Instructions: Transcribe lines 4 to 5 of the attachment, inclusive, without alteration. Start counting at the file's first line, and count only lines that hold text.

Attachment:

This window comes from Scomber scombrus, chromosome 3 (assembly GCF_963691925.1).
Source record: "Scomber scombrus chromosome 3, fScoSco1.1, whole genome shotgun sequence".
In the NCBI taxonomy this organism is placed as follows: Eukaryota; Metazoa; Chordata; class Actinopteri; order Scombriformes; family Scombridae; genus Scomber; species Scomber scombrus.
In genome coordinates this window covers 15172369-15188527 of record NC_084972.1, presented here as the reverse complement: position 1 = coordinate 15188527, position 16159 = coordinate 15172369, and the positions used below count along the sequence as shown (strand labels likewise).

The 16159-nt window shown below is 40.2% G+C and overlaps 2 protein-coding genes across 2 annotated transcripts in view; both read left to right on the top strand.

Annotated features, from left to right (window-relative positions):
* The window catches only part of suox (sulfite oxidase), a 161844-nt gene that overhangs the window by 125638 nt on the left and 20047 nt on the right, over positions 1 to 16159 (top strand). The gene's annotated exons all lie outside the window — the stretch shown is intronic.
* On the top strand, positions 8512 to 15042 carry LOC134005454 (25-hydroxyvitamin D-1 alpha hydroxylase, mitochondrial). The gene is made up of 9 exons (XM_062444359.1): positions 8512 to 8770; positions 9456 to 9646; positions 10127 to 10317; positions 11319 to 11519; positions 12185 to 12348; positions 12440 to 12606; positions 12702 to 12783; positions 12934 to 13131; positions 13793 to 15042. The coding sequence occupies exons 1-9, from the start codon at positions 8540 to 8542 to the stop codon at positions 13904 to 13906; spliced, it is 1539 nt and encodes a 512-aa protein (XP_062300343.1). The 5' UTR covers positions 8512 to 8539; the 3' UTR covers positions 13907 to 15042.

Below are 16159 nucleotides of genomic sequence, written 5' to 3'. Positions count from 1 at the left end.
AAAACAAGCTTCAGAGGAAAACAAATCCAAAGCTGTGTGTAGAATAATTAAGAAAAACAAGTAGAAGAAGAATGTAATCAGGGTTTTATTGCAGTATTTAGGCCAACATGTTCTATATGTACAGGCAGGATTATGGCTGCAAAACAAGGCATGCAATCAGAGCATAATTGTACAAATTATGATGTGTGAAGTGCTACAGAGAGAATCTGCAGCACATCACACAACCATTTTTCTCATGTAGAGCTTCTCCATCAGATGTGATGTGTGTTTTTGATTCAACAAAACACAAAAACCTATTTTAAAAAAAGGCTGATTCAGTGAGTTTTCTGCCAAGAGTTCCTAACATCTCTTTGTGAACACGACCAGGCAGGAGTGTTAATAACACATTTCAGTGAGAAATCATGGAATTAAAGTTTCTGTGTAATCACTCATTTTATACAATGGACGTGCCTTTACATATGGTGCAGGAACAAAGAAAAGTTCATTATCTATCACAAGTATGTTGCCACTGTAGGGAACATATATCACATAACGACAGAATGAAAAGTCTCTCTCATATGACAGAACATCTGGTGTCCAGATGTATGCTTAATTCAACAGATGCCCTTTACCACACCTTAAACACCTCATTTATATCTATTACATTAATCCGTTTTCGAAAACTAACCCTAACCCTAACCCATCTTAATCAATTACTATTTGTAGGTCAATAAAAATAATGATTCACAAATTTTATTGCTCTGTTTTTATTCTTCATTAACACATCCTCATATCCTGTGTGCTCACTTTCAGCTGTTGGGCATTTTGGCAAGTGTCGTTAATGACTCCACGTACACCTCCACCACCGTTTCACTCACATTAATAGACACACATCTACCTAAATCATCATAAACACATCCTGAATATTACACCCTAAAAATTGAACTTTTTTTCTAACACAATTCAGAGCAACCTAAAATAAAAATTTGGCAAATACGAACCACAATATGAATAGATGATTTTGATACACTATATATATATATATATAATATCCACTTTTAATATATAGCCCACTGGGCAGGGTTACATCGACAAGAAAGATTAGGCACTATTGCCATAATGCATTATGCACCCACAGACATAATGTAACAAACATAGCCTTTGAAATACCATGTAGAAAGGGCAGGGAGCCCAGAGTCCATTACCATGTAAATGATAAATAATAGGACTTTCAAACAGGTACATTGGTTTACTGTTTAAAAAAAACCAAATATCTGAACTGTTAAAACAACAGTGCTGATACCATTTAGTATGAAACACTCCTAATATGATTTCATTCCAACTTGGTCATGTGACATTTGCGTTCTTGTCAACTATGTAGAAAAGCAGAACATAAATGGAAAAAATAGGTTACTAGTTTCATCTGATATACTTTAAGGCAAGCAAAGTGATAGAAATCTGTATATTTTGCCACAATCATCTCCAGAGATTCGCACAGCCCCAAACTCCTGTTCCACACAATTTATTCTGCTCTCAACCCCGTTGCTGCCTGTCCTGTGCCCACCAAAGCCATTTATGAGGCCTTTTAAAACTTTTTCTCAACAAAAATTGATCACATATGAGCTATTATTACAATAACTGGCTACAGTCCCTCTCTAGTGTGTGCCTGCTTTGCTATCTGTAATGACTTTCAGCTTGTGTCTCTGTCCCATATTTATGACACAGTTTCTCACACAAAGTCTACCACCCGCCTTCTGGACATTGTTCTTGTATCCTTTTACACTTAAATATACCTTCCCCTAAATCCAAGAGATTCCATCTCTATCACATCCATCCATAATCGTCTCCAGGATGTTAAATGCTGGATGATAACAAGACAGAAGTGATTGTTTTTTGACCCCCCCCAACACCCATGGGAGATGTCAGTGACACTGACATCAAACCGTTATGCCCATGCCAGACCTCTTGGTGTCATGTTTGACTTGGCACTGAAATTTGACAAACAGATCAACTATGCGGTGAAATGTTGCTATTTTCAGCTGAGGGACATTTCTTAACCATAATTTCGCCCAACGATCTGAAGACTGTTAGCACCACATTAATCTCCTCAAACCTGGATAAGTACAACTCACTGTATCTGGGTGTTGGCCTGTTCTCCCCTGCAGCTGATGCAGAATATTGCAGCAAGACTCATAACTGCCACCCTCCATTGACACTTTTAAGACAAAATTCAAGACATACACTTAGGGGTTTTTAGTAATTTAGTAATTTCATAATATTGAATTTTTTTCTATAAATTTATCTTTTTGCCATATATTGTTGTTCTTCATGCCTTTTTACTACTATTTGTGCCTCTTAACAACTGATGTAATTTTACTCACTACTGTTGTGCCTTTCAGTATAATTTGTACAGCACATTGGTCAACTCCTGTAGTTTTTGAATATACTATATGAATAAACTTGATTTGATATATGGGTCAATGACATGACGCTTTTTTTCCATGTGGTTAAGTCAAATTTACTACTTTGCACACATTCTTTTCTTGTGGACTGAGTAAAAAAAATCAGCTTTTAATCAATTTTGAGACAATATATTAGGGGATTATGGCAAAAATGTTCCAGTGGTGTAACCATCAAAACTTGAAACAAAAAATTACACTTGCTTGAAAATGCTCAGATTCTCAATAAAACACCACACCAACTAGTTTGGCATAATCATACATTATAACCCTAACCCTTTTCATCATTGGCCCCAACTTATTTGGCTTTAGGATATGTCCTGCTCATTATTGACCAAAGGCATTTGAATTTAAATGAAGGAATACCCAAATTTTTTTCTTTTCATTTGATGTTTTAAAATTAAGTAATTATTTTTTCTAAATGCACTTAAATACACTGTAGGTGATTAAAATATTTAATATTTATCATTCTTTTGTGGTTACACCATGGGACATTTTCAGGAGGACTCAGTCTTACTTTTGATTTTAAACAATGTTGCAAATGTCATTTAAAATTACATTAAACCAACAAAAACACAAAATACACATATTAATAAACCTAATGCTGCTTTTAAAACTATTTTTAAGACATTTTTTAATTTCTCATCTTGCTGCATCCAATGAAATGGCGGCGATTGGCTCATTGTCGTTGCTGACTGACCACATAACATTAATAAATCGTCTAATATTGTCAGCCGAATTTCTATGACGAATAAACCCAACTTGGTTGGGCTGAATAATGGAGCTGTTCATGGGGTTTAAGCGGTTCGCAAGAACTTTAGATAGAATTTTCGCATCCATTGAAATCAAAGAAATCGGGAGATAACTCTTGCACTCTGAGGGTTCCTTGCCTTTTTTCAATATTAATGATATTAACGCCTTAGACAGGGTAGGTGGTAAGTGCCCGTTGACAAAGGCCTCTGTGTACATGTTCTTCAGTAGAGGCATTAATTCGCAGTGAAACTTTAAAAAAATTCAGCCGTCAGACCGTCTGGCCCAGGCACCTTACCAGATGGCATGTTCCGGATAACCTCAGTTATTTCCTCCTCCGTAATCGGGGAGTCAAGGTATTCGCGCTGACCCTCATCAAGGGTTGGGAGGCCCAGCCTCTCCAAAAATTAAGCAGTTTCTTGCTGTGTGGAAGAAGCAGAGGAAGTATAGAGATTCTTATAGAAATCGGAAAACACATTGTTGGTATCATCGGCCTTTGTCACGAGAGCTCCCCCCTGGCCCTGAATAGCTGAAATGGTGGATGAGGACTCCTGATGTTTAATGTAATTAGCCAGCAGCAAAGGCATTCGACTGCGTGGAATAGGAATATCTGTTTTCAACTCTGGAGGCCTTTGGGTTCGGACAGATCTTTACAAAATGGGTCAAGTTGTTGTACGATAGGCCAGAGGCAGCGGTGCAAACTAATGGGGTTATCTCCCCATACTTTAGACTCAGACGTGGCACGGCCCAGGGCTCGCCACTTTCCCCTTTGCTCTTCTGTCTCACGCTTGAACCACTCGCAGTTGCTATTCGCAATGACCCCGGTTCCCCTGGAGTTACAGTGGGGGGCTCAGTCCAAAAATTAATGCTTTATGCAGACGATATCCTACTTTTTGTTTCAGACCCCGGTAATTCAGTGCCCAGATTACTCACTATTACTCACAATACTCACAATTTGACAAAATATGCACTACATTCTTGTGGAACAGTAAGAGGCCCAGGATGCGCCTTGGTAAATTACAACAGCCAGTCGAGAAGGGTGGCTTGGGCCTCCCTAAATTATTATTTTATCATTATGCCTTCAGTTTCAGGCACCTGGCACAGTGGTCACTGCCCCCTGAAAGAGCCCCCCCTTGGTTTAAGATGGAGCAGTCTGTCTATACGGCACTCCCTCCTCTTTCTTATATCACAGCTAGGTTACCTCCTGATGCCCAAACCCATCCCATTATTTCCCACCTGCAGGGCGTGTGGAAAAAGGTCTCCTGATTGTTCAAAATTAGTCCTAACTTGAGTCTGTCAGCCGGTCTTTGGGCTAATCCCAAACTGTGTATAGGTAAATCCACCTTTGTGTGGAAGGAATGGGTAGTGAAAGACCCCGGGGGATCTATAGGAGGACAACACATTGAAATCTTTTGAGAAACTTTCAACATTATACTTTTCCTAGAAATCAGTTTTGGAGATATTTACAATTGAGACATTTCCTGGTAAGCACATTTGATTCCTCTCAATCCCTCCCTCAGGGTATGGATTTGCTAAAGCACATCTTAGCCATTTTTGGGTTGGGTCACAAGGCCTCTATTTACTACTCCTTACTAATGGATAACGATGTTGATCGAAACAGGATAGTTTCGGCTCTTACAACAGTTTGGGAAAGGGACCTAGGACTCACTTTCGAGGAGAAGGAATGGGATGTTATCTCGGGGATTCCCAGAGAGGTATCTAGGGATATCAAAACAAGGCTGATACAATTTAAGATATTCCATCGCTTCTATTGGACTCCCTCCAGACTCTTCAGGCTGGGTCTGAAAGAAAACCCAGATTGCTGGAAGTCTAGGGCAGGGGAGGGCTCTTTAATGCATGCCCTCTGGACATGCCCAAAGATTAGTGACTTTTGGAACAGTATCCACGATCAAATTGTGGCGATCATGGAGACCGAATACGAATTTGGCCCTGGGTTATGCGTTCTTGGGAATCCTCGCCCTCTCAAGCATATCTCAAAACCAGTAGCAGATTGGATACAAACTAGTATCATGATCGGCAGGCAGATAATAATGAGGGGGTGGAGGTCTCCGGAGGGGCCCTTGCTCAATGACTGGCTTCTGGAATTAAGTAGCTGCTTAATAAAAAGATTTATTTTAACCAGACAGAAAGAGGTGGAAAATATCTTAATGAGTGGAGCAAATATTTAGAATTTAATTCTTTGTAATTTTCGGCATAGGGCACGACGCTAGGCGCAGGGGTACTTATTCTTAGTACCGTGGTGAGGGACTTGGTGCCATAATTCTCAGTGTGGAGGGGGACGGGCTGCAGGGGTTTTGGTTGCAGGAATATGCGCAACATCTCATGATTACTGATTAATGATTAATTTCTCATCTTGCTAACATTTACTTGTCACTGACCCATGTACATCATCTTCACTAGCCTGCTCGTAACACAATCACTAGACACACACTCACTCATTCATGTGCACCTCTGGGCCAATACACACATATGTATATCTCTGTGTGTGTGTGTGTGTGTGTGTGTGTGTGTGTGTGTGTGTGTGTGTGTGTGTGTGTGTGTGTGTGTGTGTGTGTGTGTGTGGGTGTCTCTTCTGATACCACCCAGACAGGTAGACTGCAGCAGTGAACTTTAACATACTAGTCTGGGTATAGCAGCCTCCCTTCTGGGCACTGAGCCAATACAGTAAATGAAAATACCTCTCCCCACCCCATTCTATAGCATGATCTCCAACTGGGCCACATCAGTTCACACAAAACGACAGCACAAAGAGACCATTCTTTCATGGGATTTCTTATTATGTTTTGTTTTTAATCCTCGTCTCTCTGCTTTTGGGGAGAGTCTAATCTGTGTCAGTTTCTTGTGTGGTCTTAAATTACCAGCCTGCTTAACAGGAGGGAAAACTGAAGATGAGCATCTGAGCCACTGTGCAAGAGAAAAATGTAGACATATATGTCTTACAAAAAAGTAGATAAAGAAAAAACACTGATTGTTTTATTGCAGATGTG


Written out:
In genome coordinates this window covers 15172369-15188527 of record NC_084972.1, presented here as the reverse complement: position 1 = coordinate 15188527, position 16159 = coordinate 15172369, and the positions used below count along the sequence as shown (strand labels likewise).

The 16159-nt window shown below is 40.2% G+C and overlaps 2 protein-coding genes across 2 annotated transcripts in view; both read left to right on the top strand.